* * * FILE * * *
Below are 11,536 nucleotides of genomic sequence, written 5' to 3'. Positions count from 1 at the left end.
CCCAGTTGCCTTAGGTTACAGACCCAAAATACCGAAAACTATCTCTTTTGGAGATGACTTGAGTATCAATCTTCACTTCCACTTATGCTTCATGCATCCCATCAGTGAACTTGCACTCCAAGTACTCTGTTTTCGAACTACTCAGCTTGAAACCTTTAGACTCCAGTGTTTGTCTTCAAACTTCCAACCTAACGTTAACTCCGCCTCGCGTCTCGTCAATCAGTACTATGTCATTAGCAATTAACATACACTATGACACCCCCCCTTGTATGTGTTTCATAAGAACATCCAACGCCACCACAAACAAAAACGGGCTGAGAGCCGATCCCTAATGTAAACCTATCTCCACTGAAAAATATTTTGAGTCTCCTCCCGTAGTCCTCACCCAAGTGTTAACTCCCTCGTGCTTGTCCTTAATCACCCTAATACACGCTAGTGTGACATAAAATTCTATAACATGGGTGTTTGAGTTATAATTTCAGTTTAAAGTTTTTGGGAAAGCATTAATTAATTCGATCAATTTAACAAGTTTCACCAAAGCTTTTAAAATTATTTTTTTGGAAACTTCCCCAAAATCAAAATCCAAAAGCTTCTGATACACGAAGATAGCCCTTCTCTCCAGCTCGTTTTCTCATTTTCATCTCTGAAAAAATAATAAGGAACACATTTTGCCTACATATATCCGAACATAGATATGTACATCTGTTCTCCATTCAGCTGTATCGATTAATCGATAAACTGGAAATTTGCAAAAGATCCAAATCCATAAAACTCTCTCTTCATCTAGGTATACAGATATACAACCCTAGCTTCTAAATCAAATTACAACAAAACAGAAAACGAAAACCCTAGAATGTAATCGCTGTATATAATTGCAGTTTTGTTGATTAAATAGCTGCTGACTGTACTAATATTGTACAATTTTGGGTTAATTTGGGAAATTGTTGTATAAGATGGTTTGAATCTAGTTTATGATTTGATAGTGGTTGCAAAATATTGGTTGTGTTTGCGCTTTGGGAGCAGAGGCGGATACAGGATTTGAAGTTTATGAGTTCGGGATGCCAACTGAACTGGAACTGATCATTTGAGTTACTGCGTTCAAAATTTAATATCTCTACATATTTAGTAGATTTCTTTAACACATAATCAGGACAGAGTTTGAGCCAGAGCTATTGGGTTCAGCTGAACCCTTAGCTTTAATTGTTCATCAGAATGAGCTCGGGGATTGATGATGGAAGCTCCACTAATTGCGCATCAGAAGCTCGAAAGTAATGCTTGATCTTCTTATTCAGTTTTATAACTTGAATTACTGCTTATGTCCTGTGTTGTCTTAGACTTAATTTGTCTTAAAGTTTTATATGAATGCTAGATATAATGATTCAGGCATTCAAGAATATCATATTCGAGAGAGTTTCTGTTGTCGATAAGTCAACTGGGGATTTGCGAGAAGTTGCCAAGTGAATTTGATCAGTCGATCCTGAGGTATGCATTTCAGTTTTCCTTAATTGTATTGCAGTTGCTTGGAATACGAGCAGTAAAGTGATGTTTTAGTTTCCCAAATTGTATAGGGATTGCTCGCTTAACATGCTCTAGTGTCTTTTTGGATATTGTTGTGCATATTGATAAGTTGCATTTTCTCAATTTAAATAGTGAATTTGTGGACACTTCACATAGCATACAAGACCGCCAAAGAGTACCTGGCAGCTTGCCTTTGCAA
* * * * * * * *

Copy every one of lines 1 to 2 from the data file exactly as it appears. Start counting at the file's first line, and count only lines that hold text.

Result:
Below are 11,536 nucleotides of genomic sequence, written 5' to 3'. Positions count from 1 at the left end.
CCCAGTTGCCTTAGGTTACAGACCCAAAATACCGAAAACTATCTCTTTTGGAGATGACTTGAGTATCAATCTTCACTTCCACTTATGCTTCATGCATCCCATCAGTGAACTTGCACTCCAAGTACTCTGTTTTCGAACTACTCAGCTTGAAACCTTTAGACTCCAGTGTTTGTCTTCAAACTTCCAACCTAACGTTAACTCCGCCTCGCGTCTCGTCAATCAGTACTATGTCATTAGCAATTAACATACACTATGACACCCCCCCTTGTATGTGTTTCATAAGAACATCCAACGCCACCACAAACAAAAACGGGCTGAGAGCCGATCCCTAATGTAAACCTATCTCCACTGAAAAATATTTTGAGTCTCCTCCCGTAGTCCTCACCCAAGTGTTAACTCCCTCGTGCTTGTCCTTAATCACCCTAATACACGCTAGTGTGACATAAAATTCTATAACATGGGTGTTTGAGTTATAATTTCAGTTTAAAGTTTTTGGGAAAGCATTAATTAATTCGATCAATTTAACAAGTTTCACCAAAGCTTTTAAAATTATTTTTTTGGAAACTTCCCCAAAATCAAAATCCAAAAGCTTCTGATACACGAAGATAGCCCTTCTCTCCAGCTCGTTTTCTCATTTTCATCTCTGAAAAAATAATAAGGAACACATTTTGCCTACATATATCCGAACATAGATATGTACATCTGTTCTCCATTCAGCTGTATCGATTAATCGATAAACTGGAAATTTGCAAAAGATCCAAATCCATAAAACTCTCTCTTCATCTAGGTATACAGATATACAACCCTAGCTTCTAAATCAAATTACAACAAAACAGAAAACGAAAACCCTAGAATGTAATCGCTGTATATAATTGCAGTTTTGTTGATTAAATAGCTGCTGACTGTACTAATATTGTACAATTTTGGGTTAATTTGGGAAATTGTTGTATAAGATGGTTTGAATCTAGTTTATGATTTGATAGTGGTTGCAAAATATTGGTTGTGTTTGCGCTTTGGGAGCAGAGGCGGATACAGGATTTGAAGTTTATGAGTTCGGGATGCCAACTGAACTGGAACTGATCATTTGAGTTACTGCGTTCAAAATTTAATATCTCTACATATTTAGTAGATTTCTTTAACACATAATCAGGACAGAGTTTGAGCCAGAGCTATTGGGTTCAGCTGAACCCTTAGCTTTAATTGTTCATCAGAATGAGCTCGGGGATTGATGATGGAAGCTCCACTAATTGCGCATCAGAAGCTCGAAAGTAATGCTTGATCTTCTTATTCAGTTTTATAACTTGAATTACTGCTTATGTCCTGTGTTGTCTTAGACTTAATTTGTCTTAAAGTTTTATATGAATGCTAGATATAATGATTCAGGCATTCAAGAATATCATATTCGAGAGAGTTTCTGTTGTCGATAAGTCAACTGGGGATTTGCGAGAAGTTGCCAAGTGAATTTGATCAGTCGATCCTGAGGTATGCATTTCAGTTTTCCTTAATTGTATTGCAGTTGCTTGGAATACGAGCAGTAAAGTGATGTTTTAGTTTCCCAAATTGTATAGGGATTGCTCGCTTAACATGCTCTAGTGTCTTTTTGGATATTGTTGTGCATATTGATAAGTTGCATTTTCTCAATTTAAATAGTGAATTTGTGGACACTTCACATAGCATACAAGACCGCCAAAGAGTACCTGGCAGCTTGCCTTTGCAA